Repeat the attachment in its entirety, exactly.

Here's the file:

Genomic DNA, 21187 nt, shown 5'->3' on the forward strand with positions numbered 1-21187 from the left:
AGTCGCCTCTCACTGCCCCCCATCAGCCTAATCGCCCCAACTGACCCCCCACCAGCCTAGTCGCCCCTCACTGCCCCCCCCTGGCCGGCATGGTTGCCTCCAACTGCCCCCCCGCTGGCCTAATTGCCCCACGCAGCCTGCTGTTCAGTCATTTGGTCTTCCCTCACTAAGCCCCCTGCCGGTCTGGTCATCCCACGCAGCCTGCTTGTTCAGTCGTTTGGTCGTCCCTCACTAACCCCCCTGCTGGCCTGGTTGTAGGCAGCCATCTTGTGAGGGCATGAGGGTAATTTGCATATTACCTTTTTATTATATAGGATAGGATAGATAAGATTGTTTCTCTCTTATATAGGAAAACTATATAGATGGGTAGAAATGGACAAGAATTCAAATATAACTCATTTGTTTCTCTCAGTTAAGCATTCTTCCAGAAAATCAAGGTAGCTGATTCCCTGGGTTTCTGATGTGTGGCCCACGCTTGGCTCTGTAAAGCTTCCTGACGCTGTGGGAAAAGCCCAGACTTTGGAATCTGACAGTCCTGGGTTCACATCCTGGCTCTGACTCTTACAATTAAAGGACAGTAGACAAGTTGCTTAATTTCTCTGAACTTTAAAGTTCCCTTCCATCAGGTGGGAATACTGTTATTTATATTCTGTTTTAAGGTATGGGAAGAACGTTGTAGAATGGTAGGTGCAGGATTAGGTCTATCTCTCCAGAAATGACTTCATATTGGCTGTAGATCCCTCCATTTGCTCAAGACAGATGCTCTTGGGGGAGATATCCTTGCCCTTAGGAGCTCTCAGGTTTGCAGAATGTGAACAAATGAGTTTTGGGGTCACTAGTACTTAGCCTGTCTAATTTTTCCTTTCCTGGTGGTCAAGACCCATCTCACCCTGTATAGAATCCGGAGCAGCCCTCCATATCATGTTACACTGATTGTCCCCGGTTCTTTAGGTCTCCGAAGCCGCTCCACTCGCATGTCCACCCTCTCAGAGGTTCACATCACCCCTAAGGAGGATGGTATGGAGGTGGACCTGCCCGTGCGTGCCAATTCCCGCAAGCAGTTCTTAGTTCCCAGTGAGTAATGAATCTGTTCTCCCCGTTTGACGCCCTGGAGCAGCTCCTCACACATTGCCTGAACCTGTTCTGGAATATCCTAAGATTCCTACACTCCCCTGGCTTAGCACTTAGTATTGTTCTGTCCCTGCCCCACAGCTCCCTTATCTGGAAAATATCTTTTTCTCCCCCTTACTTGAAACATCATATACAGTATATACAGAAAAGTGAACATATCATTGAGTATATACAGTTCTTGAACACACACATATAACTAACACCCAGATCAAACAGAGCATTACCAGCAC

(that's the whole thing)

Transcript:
Genomic DNA, 21187 nt, shown 5'->3' on the forward strand with positions numbered 1-21187 from the left:
AGTCGCCTCTCACTGCCCCCCATCAGCCTAATCGCCCCAACTGACCCCCCACCAGCCTAGTCGCCCCTCACTGCCCCCCCCTGGCCGGCATGGTTGCCTCCAACTGCCCCCCCGCTGGCCTAATTGCCCCACGCAGCCTGCTGTTCAGTCATTTGGTCTTCCCTCACTAAGCCCCCTGCCGGTCTGGTCATCCCACGCAGCCTGCTTGTTCAGTCGTTTGGTCGTCCCTCACTAACCCCCCTGCTGGCCTGGTTGTAGGCAGCCATCTTGTGAGGGCATGAGGGTAATTTGCATATTACCTTTTTATTATATAGGATAGGATAGATAAGATTGTTTCTCTCTTATATAGGAAAACTATATAGATGGGTAGAAATGGACAAGAATTCAAATATAACTCATTTGTTTCTCTCAGTTAAGCATTCTTCCAGAAAATCAAGGTAGCTGATTCCCTGGGTTTCTGATGTGTGGCCCACGCTTGGCTCTGTAAAGCTTCCTGACGCTGTGGGAAAAGCCCAGACTTTGGAATCTGACAGTCCTGGGTTCACATCCTGGCTCTGACTCTTACAATTAAAGGACAGTAGACAAGTTGCTTAATTTCTCTGAACTTTAAAGTTCCCTTCCATCAGGTGGGAATACTGTTATTTATATTCTGTTTTAAGGTATGGGAAGAACGTTGTAGAATGGTAGGTGCAGGATTAGGTCTATCTCTCCAGAAATGACTTCATATTGGCTGTAGATCCCTCCATTTGCTCAAGACAGATGCTCTTGGGGGAGATATCCTTGCCCTTAGGAGCTCTCAGGTTTGCAGAATGTGAACAAATGAGTTTTGGGGTCACTAGTACTTAGCCTGTCTAATTTTTCCTTTCCTGGTGGTCAAGACCCATCTCACCCTGTATAGAATCCGGAGCAGCCCTCCATATCATGTTACACTGATTGTCCCCGGTTCTTTAGGTCTCCGAAGCCGCTCCACTCGCATGTCCACCCTCTCAGAGGTTCACATCACCCCTAAGGAGGATGGTATGGAGGTGGACCTGCCCGTGCGTGCCAATTCCCGCAAGCAGTTCTTAGTTCCCAGTGAGTAATGAATCTGTTCTCCCCGTTTGACGCCCTGGAGCAGCTCCTCACACATTGCCTGAACCTGTTCTGGAATATCCTAAGATTCCTACACTCCCCTGGCTTAGCACTTAGTATTGTTCTGTCCCTGCCCCACAGCTCCCTTATCTGGAAAATATCTTTTTCTCCCCCTTACTTGAAACATCATATACAGTATATACAGAAAAGTGAACATATCATTGAGTATATACAGTTCTTGAACACACACATATAACTAACACCCAGATCAAACAGAGCATTACCAGCAC